That said, key­words and qual­i­fiers should still be promi­nent in on-page ele­ments such as

  • page title, meta tags, and meta description
  • H1, H2, and H3 tags
  • Key­words through­out content
  • URL nam­ing conventions

and on off-page ele­ments including

  • inter­nal links
  • Exter­nal links
  • social media
  • book­marks

Despite Google’s encryp­tion of all key­word data, there are still meth­ods to deter­mine appro­pri­ate keywords:

  • Key­word research tools – Yes, they are still effec­tive. Google AdWords Key­word Plan­ner is still the de facto key­word research tool. Ser­vices from Word­tracker and Übersug­gest are also good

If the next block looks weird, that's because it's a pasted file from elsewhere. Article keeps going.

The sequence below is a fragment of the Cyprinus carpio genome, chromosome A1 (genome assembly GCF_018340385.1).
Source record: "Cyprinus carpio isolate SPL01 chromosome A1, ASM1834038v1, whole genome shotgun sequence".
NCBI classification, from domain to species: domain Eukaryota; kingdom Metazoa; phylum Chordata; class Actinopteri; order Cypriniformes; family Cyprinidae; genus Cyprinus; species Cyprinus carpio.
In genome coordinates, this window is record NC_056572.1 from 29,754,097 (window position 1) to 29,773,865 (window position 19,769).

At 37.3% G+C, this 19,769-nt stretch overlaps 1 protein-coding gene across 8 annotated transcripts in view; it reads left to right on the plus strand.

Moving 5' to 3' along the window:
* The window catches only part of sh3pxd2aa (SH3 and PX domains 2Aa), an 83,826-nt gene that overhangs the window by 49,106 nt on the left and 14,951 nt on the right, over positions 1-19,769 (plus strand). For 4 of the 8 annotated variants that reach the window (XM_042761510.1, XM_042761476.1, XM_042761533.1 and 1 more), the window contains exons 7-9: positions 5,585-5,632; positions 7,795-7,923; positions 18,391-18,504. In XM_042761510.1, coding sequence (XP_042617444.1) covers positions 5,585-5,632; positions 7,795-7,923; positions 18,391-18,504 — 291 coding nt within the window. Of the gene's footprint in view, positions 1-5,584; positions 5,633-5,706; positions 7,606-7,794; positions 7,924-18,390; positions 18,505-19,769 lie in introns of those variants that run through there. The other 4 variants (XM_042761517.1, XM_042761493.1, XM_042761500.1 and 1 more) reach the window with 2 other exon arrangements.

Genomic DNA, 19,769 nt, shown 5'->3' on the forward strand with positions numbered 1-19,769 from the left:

• Cus­tomer research – Pay atten­tion to the way cus­tomers describe your brand and its solu­tions. While Adobe might be keen on describ­ing the Adobe Mar­ket­ing Cloud as a “com­plete set of inte­grated solu­tions,” our cus­tomers may be using search phrases such as “how do I mea­sure key­words in mar­ket­ing mes­sages?” or “enter­prise mar­ket­ing solu­tions.” Nei­ther term has a sin­gle match­ing key­word but Google wants to con­nect the two, so your meta­data and on-page ele­ments need to correlate.
  • Paid Search key­word terms – The more you can align with paid teams, the bet­ter you can share strate­gies, data, and find­ings. In par­tic­u­lar, using paid search key­word data is a use­ful proxy for deter­min­ing top terms that con­vert on your site. With appro­pri­ate caveats for paid ver­sus organic audi­ences, this data can be use­ful to search teams and stakeholders.